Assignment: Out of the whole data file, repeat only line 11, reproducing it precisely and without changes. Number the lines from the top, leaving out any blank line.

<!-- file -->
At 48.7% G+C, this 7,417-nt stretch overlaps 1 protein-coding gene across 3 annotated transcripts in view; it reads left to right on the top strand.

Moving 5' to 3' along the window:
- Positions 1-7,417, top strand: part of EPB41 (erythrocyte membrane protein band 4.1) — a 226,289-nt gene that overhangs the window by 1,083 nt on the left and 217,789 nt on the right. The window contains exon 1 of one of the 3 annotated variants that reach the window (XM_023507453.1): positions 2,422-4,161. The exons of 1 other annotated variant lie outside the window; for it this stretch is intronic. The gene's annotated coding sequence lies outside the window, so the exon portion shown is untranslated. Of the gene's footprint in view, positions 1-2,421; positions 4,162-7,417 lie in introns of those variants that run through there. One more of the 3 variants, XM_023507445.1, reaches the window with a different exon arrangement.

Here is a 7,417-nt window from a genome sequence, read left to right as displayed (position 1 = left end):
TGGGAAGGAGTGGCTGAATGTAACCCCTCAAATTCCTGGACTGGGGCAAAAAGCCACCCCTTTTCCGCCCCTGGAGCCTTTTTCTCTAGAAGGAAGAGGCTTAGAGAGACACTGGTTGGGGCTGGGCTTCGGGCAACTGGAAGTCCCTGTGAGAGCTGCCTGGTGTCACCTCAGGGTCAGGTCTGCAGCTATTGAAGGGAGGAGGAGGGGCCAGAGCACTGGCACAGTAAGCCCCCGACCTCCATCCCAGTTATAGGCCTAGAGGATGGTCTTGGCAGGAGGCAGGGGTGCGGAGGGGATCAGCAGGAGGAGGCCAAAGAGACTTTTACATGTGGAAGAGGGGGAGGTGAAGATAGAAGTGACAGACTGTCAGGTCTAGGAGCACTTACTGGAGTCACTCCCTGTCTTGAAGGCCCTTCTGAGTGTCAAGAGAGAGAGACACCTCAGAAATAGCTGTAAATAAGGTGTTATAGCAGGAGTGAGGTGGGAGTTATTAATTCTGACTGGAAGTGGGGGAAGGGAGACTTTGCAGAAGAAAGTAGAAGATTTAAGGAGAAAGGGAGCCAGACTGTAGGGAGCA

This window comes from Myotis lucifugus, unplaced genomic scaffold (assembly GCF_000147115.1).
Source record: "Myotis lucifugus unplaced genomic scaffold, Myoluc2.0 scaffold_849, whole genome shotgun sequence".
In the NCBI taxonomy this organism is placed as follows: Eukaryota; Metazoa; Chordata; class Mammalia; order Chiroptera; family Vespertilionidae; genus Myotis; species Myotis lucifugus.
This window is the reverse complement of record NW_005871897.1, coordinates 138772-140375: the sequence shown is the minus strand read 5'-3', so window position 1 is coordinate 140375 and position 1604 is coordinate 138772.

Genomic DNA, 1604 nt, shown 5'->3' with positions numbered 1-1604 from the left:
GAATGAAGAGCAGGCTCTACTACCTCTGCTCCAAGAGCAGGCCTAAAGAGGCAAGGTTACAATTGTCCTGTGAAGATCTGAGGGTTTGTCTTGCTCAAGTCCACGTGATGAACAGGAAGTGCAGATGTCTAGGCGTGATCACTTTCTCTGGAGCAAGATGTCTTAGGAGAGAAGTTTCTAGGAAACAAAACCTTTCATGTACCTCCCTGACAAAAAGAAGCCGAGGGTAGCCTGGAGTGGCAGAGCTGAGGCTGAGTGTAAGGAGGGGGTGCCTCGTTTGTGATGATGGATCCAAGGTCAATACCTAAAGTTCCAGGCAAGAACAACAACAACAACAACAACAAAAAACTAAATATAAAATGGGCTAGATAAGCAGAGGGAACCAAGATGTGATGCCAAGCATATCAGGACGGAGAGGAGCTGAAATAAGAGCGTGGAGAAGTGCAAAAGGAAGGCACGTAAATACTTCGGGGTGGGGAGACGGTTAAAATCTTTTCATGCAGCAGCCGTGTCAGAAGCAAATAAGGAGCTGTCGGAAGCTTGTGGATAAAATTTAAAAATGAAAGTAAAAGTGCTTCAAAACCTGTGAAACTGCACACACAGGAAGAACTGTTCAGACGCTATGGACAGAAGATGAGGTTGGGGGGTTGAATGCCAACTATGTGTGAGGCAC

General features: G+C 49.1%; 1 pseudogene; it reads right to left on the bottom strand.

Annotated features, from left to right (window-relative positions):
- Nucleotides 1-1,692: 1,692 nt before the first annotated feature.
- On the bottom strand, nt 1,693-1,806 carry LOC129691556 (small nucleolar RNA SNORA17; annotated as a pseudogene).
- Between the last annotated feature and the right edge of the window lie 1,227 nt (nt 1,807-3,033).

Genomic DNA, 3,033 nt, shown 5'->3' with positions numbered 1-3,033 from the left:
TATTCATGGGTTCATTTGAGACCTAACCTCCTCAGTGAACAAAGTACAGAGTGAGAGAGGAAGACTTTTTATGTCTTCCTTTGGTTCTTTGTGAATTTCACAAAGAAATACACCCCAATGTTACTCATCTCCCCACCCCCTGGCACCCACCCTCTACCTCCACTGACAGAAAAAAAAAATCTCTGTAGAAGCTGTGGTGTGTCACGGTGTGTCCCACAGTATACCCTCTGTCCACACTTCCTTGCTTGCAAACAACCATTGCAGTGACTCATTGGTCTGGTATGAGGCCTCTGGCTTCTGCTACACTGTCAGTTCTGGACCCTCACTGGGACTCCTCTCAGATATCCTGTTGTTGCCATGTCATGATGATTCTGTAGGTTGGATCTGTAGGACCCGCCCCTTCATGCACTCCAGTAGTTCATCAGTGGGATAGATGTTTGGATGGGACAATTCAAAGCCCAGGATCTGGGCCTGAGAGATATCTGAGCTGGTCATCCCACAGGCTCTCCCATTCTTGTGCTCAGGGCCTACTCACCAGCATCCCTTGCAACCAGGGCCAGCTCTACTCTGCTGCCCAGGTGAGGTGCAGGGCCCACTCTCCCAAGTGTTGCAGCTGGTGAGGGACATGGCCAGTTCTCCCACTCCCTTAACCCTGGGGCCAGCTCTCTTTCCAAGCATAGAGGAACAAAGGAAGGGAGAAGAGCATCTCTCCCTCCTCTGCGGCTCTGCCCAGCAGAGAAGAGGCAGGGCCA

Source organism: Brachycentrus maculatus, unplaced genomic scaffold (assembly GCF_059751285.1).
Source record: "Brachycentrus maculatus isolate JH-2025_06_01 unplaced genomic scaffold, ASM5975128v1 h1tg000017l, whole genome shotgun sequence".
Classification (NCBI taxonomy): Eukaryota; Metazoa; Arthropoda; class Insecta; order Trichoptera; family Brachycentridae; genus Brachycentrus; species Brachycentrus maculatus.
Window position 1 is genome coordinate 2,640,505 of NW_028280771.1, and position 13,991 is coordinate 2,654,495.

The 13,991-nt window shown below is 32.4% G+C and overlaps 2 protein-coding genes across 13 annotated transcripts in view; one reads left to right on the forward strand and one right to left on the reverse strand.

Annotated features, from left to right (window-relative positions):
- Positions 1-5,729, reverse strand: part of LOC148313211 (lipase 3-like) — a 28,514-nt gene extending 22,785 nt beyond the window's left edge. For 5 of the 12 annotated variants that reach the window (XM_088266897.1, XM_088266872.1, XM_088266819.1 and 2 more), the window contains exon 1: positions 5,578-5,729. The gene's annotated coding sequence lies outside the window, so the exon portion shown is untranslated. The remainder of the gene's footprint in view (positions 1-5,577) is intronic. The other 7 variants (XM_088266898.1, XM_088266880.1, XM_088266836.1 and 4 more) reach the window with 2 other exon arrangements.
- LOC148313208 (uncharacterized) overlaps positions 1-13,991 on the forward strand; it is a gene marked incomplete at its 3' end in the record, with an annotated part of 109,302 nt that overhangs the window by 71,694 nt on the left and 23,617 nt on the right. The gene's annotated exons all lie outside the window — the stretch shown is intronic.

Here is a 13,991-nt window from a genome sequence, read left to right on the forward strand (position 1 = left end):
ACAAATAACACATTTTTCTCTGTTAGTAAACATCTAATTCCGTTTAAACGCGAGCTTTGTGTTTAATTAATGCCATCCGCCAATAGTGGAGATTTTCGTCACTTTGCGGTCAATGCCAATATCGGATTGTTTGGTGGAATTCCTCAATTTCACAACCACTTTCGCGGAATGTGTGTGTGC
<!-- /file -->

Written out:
GAATGAAGAGCAGGCTCTACTACCTCTGCTCCAAGAGCAGGCCTAAAGAGGCAAGGTTACAATTGTCCTGTGAAGATCTGAGGGTTTGTCTTGCTCAAGTCCACGTGATGAACAGGAAGTGCAGATGTCTAGGCGTGATCACTTTCTCTGGAGCAAGATGTCTTAGGAGAGAAGTTTCTAGGAAACAAAACCTTTCATGTACCTCCCTGACAAAAAGAAGCCGAGGGTAGCCTGGAGTGGCAGAGCTGAGGCTGAGTGTAAGGAGGGGGTGCCTCGTTTGTGATGATGGATCCAAGGTCAATACCTAAAGTTCCAGGCAAGAACAACAACAACAACAACAACAAAAAACTAAATATAAAATGGGCTAGATAAGCAGAGGGAACCAAGATGTGATGCCAAGCATATCAGGACGGAGAGGAGCTGAAATAAGAGCGTGGAGAAGTGCAAAAGGAAGGCACGTAAATACTTCGGGGTGGGGAGACGGTTAAAATCTTTTCATGCAGCAGCCGTGTCAGAAGCAAATAAGGAGCTGTCGGAAGCTTGTGGATAAAATTTAAAAATGAAAGTAAAAGTGCTTCAAAACCTGTGAAACTGCACACACAGGAAGAACTGTTCAGACGCTATGGACAGAAGATGAGGTTGGGGGGTTGAATGCCAACTATGTGTGAGGCAC